Twenty-eight people, including a federal claims examiner, have been arrested in Dallas for allegedly participating in what authorities are calling a "sprawling" healthcare fraud scheme involving workers compensation claims.
All 28 people, including four medical professionals, have agreed to plead guilty, according to an announcement from the U.S. Attorney's Office for the Northern District of Texas. The two year investigation involved postal workers and Veterans Affairs (VA) employees who claimed to have suffered injuries on the job that prevented them from working.
Two medical professionals, Larry Washington, who is a licensed professional counselor, and Dr. Robert Mandell, who is a licensed psychologist, owned various healthcare businesses in Dallas and allegedly kick-started a scheme in which Washington recruited patients that were former postal and VA employees who had suffered work-related injuries, although those injuries were not severe enough to warrant workers compensation payments. Washington billed the Office of Workers Compensation Programs for his services, even during times when he was traveling or in the hospital for his own medical treatment.
Mandell is accused of writing up fraudulent psychological reports, which were "critical to the scheme" according to prosecutors, and Perry Rowell, a senior claims examiner at the OWCP accepted $24,000 in cash bribes from a former Department of Labor claims examiner who was assisting the "injured" claimants.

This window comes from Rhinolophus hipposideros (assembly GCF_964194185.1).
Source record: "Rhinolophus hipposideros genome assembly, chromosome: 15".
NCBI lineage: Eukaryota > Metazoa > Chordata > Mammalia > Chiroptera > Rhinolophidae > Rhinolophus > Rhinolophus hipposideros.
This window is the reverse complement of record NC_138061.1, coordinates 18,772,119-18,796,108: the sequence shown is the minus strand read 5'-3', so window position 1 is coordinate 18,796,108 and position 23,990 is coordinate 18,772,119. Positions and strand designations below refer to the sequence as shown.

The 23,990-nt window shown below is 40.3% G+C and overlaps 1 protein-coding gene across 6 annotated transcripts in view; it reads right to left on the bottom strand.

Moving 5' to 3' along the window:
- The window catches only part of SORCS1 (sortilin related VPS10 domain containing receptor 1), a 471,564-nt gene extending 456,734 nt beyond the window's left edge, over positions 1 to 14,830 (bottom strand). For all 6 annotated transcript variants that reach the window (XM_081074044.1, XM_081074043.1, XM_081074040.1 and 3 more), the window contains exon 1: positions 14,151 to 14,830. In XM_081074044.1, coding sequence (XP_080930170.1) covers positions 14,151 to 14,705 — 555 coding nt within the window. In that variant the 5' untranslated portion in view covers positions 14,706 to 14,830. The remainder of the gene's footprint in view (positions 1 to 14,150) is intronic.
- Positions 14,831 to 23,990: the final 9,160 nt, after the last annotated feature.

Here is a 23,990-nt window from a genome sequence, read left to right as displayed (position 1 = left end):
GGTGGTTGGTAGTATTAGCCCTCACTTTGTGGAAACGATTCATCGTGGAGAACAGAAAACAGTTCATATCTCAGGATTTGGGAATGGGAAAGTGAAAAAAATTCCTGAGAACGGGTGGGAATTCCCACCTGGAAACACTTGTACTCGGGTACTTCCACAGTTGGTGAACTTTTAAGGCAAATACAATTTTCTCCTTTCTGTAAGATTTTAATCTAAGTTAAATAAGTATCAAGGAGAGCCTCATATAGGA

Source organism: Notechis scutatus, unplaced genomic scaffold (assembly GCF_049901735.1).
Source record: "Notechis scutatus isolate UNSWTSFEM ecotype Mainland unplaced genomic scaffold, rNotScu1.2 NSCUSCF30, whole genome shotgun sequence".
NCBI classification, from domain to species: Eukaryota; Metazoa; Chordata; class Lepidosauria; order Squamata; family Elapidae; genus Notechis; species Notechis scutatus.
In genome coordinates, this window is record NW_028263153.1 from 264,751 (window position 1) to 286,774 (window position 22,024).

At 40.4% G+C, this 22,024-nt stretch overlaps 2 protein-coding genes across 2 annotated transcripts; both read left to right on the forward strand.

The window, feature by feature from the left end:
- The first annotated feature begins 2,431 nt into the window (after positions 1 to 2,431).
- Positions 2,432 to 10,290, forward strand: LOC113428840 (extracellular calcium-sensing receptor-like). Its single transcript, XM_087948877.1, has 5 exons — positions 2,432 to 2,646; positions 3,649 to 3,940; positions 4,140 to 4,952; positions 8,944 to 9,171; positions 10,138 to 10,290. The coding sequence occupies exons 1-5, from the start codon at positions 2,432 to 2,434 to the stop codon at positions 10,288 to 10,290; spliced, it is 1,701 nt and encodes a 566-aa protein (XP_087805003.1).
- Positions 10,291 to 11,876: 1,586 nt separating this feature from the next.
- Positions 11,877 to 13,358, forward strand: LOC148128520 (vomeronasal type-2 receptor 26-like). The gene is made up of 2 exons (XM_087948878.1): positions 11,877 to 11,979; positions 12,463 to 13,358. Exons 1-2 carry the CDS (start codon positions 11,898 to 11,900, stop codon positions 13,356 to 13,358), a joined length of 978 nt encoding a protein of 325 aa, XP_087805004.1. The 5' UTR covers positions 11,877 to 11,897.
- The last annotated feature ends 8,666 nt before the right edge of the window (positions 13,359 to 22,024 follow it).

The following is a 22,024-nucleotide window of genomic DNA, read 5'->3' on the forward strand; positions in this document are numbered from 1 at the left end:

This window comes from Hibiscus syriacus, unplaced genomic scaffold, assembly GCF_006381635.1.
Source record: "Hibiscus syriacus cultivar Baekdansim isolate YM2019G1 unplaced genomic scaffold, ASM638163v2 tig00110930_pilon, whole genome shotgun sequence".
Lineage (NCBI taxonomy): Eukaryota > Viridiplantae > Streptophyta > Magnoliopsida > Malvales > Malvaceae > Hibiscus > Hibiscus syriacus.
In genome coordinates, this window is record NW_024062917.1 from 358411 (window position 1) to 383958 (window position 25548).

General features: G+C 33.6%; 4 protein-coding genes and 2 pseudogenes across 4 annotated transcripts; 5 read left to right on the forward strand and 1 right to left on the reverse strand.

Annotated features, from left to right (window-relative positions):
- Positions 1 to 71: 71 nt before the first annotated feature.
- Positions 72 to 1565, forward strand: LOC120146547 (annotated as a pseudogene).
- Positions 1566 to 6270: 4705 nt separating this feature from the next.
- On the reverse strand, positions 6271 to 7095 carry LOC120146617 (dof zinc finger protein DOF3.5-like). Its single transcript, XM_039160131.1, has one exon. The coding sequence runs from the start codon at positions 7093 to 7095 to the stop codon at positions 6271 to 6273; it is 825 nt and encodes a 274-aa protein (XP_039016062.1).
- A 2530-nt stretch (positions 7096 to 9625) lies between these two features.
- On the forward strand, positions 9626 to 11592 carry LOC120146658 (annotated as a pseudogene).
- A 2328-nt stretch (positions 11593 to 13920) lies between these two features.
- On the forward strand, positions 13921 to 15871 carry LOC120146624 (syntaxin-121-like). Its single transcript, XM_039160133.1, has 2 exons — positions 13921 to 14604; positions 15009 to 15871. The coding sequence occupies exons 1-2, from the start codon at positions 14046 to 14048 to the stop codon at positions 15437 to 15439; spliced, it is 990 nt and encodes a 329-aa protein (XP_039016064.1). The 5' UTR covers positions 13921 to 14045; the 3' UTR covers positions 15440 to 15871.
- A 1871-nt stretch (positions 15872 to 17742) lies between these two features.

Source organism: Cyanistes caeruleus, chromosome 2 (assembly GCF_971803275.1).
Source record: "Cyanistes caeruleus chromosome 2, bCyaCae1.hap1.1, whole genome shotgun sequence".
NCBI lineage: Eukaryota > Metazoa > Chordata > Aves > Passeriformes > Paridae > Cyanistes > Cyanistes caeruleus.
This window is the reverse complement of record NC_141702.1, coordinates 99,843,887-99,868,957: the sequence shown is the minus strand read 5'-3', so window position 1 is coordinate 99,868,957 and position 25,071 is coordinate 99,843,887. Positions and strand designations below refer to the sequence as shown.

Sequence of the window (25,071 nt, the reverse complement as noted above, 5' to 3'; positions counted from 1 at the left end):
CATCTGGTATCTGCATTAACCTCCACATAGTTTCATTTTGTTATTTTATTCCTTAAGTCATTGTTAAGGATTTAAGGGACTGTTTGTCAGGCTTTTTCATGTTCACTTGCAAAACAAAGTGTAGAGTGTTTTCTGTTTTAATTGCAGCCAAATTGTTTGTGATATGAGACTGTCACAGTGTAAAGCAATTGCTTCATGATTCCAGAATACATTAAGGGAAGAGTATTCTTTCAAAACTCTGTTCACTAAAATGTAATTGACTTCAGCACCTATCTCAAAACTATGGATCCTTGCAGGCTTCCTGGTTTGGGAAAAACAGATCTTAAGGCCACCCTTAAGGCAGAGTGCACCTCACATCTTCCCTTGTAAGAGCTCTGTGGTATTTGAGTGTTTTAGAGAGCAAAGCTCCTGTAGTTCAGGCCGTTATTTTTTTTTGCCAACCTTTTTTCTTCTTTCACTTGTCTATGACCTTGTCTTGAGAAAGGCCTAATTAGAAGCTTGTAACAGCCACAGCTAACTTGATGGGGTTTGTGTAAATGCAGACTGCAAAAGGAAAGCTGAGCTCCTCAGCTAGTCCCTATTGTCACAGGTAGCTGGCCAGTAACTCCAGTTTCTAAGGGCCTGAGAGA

Last December, postal workers in Maryland, Oregon and California were caught collecting thousands in fraudulent disability and workers compensation payments, and the Office of Inspector General was investigating hundreds of other cases. Weeks before that story, legislators pushed to pass the Stop Disability Fraud Act, which was aimed at expanding the Social Security Administration's fraud investigation units to prevent physician-assisted fraud.
To learn more:
- read the U.S. Attorney's announcement